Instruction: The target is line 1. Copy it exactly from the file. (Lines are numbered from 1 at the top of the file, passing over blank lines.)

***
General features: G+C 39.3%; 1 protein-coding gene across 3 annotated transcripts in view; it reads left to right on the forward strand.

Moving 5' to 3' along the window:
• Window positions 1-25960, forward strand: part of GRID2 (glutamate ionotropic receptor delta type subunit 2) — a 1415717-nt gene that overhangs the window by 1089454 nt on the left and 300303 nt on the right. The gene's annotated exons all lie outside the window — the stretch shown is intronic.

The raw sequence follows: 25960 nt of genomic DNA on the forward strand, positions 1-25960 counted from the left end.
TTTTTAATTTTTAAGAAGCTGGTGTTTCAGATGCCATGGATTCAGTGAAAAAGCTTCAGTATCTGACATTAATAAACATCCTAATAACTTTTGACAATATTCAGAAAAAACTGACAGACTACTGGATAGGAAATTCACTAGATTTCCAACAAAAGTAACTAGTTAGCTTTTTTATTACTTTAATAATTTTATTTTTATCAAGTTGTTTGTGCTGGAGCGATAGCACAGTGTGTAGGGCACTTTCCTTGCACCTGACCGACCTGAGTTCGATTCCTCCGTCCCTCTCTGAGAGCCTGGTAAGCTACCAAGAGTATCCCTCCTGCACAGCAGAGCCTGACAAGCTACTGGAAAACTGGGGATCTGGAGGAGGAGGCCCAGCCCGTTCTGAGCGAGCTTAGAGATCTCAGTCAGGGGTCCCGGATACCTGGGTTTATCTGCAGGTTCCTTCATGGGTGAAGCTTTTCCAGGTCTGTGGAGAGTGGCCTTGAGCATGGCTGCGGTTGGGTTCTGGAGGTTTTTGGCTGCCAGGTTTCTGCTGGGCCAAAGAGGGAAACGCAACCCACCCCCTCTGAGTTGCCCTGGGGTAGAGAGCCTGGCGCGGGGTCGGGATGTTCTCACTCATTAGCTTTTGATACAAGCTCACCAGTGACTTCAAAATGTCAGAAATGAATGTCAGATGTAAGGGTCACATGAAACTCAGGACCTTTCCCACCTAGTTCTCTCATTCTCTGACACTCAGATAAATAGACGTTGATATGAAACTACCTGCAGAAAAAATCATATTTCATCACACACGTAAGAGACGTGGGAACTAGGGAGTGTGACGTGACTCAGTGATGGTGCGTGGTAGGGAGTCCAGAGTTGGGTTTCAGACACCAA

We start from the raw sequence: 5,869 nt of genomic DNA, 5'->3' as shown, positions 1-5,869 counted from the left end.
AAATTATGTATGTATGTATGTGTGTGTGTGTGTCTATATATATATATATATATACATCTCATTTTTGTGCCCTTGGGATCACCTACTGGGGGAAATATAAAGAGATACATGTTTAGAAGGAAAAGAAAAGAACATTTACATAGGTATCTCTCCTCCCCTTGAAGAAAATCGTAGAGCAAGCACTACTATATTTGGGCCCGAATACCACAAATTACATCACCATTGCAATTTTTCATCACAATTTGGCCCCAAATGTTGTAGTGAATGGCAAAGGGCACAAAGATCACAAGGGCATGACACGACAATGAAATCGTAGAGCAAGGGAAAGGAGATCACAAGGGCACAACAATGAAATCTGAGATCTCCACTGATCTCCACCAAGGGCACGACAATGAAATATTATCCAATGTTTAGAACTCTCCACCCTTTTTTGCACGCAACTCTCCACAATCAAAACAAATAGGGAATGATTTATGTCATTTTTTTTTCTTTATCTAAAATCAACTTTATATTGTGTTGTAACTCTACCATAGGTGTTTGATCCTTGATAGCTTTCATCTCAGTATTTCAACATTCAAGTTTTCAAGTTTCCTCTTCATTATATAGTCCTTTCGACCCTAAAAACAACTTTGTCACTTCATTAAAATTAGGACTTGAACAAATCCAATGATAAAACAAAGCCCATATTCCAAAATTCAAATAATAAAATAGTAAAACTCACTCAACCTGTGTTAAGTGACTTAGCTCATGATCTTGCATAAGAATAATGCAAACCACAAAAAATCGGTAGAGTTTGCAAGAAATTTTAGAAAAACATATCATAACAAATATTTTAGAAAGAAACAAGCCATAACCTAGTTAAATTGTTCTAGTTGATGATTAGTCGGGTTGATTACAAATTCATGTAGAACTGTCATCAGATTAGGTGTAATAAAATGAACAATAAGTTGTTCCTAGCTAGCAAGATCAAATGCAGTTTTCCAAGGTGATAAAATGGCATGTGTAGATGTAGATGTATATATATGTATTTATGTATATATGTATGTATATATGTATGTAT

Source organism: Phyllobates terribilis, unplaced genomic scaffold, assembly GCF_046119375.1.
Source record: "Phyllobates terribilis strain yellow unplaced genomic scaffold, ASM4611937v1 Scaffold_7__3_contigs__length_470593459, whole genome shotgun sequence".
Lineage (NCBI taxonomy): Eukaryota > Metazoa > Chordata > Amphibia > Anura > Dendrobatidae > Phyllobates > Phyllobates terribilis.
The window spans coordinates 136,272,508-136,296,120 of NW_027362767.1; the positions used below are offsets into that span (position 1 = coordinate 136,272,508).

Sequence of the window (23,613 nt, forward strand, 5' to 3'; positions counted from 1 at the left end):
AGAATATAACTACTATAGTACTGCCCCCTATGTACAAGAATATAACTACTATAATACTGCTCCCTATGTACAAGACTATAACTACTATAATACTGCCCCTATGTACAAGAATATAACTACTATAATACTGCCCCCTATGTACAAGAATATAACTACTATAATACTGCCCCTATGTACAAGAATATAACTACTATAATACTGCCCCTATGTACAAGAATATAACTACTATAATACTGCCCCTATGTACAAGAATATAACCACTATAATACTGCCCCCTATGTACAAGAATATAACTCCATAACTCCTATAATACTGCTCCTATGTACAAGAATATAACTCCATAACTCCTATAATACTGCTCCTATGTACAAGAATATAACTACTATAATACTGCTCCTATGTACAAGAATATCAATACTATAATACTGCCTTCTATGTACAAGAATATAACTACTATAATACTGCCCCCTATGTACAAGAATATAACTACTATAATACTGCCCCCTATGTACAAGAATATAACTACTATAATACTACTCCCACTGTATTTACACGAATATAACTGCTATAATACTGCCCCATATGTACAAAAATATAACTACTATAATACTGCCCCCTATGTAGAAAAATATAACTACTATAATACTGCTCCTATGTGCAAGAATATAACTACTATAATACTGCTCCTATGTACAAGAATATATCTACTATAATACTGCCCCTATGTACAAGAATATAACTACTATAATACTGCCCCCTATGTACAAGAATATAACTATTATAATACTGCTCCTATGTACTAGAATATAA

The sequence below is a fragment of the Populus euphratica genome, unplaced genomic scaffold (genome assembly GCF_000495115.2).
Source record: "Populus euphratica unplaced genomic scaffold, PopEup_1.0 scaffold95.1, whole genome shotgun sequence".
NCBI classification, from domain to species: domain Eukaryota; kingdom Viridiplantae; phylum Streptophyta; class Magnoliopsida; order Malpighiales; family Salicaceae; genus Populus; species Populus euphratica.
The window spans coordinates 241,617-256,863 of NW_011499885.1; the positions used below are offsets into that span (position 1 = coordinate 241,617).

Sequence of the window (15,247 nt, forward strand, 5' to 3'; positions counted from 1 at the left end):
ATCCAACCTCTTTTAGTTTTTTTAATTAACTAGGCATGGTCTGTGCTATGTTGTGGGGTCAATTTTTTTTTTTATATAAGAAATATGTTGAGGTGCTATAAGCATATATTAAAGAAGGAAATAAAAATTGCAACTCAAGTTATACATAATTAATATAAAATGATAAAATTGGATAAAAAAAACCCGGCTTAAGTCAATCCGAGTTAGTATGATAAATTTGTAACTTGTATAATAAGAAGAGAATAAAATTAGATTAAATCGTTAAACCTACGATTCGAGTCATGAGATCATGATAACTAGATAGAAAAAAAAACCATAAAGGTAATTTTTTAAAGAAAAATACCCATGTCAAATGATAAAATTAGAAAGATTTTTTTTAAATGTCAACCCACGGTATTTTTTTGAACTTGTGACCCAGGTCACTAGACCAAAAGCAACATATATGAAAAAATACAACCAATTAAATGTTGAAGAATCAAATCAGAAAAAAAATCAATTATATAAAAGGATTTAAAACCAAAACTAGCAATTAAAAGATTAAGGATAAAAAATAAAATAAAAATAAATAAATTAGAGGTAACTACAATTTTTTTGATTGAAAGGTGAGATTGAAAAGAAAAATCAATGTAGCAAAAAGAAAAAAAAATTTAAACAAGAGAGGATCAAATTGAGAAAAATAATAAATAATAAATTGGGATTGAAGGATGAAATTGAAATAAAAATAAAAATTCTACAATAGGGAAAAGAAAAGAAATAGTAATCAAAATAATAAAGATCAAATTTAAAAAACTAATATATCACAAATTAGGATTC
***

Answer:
General features: G+C 39.3%; 1 protein-coding gene across 3 annotated transcripts in view; it reads left to right on the forward strand.